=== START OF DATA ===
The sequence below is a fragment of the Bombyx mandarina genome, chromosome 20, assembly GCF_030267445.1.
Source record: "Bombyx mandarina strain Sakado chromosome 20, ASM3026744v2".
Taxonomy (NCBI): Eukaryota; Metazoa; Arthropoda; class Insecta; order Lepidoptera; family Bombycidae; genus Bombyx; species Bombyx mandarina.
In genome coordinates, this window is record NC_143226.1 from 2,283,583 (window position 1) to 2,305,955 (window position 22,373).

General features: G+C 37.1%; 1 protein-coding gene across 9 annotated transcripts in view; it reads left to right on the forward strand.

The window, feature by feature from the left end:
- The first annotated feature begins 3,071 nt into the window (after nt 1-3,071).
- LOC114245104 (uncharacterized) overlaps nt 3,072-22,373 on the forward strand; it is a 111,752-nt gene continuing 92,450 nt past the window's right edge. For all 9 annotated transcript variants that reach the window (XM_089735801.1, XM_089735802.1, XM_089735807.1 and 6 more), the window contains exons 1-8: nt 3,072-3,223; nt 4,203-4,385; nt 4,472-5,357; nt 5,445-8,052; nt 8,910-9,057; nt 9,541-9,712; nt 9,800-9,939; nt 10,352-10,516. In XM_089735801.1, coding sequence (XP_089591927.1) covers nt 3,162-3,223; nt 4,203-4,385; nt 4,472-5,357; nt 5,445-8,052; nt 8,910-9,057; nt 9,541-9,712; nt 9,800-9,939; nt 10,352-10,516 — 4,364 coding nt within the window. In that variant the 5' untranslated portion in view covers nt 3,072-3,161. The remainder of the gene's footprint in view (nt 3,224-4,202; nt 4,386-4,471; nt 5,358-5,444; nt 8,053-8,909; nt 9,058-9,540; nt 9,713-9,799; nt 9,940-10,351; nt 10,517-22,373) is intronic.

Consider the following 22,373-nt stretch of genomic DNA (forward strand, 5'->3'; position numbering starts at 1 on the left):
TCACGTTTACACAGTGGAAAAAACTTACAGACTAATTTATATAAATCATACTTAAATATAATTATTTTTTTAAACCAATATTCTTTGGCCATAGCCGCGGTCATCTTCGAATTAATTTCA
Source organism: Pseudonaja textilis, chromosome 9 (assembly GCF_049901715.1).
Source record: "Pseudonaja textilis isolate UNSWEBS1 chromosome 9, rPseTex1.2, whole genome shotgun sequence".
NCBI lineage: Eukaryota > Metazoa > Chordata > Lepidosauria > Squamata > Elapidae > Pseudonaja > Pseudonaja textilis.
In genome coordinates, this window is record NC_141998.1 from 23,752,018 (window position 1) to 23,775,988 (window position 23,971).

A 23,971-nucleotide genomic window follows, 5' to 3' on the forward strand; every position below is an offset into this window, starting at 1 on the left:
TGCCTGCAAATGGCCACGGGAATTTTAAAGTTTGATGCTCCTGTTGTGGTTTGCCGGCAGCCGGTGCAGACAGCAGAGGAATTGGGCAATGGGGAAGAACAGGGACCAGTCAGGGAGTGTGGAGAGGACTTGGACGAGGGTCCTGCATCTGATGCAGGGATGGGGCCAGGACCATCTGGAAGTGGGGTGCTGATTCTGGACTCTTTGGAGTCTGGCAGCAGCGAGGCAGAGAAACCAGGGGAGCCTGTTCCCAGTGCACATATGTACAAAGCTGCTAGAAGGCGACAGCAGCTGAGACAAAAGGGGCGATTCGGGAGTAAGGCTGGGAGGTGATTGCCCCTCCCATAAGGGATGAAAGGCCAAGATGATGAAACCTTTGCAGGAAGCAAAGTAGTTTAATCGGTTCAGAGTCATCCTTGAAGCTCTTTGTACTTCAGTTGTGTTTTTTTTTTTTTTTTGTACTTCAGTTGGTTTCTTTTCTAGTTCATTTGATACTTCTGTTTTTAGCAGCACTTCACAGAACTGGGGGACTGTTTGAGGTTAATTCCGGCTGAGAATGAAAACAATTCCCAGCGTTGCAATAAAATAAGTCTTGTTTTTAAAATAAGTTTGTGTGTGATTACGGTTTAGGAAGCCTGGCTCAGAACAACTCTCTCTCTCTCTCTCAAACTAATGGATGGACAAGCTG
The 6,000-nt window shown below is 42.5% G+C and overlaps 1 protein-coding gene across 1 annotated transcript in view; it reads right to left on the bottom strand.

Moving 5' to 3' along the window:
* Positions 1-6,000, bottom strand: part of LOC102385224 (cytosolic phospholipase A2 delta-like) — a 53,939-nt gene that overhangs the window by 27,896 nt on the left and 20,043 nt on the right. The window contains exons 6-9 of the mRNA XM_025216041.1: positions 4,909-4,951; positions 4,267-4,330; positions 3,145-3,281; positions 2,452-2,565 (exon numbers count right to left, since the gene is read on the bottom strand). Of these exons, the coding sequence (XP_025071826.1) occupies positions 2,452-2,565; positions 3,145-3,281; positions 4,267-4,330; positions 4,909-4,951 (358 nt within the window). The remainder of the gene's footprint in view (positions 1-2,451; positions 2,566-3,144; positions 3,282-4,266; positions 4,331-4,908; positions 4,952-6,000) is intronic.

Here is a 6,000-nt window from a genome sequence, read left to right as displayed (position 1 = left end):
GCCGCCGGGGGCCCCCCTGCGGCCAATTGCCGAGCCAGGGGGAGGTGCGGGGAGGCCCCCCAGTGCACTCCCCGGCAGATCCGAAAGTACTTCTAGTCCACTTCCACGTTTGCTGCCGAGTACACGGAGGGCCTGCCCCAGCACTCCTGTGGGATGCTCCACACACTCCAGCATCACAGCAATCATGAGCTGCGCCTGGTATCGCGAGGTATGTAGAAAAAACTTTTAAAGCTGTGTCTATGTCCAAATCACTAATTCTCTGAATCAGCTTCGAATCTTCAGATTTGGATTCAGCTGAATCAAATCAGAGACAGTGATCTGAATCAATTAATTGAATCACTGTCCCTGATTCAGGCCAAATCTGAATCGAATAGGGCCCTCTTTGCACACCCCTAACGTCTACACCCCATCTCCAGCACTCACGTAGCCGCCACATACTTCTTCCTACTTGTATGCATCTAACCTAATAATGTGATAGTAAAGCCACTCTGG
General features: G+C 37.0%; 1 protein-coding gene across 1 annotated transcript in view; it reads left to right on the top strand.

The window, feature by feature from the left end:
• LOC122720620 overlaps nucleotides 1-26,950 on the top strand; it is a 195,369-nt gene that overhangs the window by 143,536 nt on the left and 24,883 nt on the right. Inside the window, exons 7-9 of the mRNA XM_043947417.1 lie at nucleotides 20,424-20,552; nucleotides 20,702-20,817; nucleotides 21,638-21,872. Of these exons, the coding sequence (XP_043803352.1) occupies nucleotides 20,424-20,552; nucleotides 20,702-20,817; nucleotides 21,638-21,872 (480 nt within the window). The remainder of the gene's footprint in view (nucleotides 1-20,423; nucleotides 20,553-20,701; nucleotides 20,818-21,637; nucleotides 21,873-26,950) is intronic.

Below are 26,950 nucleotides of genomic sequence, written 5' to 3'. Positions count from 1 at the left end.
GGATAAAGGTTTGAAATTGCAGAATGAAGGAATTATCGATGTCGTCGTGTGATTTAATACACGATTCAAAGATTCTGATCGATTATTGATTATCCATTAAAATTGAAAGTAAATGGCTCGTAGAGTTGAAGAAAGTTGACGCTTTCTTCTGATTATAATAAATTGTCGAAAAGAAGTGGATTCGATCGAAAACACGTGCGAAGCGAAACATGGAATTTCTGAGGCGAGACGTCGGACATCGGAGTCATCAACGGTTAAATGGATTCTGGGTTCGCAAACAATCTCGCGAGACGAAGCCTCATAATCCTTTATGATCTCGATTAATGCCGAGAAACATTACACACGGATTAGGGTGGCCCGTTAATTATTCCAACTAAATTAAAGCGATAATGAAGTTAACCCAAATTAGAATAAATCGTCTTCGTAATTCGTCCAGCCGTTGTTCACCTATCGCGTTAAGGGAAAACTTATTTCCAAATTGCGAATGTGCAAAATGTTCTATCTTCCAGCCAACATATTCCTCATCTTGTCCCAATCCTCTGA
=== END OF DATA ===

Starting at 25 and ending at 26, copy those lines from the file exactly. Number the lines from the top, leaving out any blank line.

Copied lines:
Below are 26,950 nucleotides of genomic sequence, written 5' to 3'. Positions count from 1 at the left end.
GGATAAAGGTTTGAAATTGCAGAATGAAGGAATTATCGATGTCGTCGTGTGATTTAATACACGATTCAAAGATTCTGATCGATTATTGATTATCCATTAAAATTGAAAGTAAATGGCTCGTAGAGTTGAAGAAAGTTGACGCTTTCTTCTGATTATAATAAATTGTCGAAAAGAAGTGGATTCGATCGAAAACACGTGCGAAGCGAAACATGGAATTTCTGAGGCGAGACGTCGGACATCGGAGTCATCAACGGTTAAATGGATTCTGGGTTCGCAAACAATCTCGCGAGACGAAGCCTCATAATCCTTTATGATCTCGATTAATGCCGAGAAACATTACACACGGATTAGGGTGGCCCGTTAATTATTCCAACTAAATTAAAGCGATAATGAAGTTAACCCAAATTAGAATAAATCGTCTTCGTAATTCGTCCAGCCGTTGTTCACCTATCGCGTTAAGGGAAAACTTATTTCCAAATTGCGAATGTGCAAAATGTTCTATCTTCCAGCCAACATATTCCTCATCTTGTCCCAATCCTCTGA